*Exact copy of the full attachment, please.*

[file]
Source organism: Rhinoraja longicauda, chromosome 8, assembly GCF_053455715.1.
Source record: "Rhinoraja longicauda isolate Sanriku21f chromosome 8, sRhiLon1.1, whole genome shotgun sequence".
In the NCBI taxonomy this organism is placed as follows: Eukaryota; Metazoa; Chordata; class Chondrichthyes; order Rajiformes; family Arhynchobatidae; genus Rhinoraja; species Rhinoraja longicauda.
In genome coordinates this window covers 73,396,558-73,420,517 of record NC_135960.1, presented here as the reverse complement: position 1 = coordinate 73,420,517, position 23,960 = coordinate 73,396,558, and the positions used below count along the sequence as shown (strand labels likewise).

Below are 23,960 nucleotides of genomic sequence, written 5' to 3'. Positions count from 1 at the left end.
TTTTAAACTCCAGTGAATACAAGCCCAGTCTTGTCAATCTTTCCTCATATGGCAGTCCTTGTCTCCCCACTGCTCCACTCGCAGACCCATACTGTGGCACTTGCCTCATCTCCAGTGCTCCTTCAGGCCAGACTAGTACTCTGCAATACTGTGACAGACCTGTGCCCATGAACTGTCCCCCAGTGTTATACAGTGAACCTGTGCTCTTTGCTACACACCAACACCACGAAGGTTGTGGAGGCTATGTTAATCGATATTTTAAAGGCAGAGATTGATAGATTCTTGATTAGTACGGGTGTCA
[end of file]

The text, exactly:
Source organism: Rhinoraja longicauda, chromosome 8, assembly GCF_053455715.1.
Source record: "Rhinoraja longicauda isolate Sanriku21f chromosome 8, sRhiLon1.1, whole genome shotgun sequence".
In the NCBI taxonomy this organism is placed as follows: Eukaryota; Metazoa; Chordata; class Chondrichthyes; order Rajiformes; family Arhynchobatidae; genus Rhinoraja; species Rhinoraja longicauda.
In genome coordinates this window covers 73,396,558-73,420,517 of record NC_135960.1, presented here as the reverse complement: position 1 = coordinate 73,420,517, position 23,960 = coordinate 73,396,558, and the positions used below count along the sequence as shown (strand labels likewise).

Below are 23,960 nucleotides of genomic sequence, written 5' to 3'. Positions count from 1 at the left end.
TTTTAAACTCCAGTGAATACAAGCCCAGTCTTGTCAATCTTTCCTCATATGGCAGTCCTTGTCTCCCCACTGCTCCACTCGCAGACCCATACTGTGGCACTTGCCTCATCTCCAGTGCTCCTTCAGGCCAGACTAGTACTCTGCAATACTGTGACAGACCTGTGCCCATGAACTGTCCCCCAGTGTTATACAGTGAACCTGTGCTCTTTGCTACACACCAACACCACGAAGGTTGTGGAGGCTATGTTAATCGATATTTTAAAGGCAGAGATTGATAGATTCTTGATTAGTACGGGTGTCA